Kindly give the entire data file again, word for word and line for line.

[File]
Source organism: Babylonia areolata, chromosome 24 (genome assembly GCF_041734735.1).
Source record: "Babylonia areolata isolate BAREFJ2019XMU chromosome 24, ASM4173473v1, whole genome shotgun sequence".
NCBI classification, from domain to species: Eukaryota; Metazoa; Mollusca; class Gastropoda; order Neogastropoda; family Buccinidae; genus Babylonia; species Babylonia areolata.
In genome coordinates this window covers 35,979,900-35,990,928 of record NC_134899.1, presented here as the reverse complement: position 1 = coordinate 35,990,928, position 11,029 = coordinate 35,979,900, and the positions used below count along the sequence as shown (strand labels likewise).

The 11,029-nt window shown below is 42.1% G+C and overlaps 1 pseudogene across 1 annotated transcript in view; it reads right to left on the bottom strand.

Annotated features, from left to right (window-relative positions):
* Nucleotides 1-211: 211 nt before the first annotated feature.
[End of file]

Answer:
Source organism: Babylonia areolata, chromosome 24 (genome assembly GCF_041734735.1).
Source record: "Babylonia areolata isolate BAREFJ2019XMU chromosome 24, ASM4173473v1, whole genome shotgun sequence".
NCBI classification, from domain to species: Eukaryota; Metazoa; Mollusca; class Gastropoda; order Neogastropoda; family Buccinidae; genus Babylonia; species Babylonia areolata.
In genome coordinates this window covers 35,979,900-35,990,928 of record NC_134899.1, presented here as the reverse complement: position 1 = coordinate 35,990,928, position 11,029 = coordinate 35,979,900, and the positions used below count along the sequence as shown (strand labels likewise).

The 11,029-nt window shown below is 42.1% G+C and overlaps 1 pseudogene across 1 annotated transcript in view; it reads right to left on the bottom strand.

Annotated features, from left to right (window-relative positions):
* Nucleotides 1-211: 211 nt before the first annotated feature.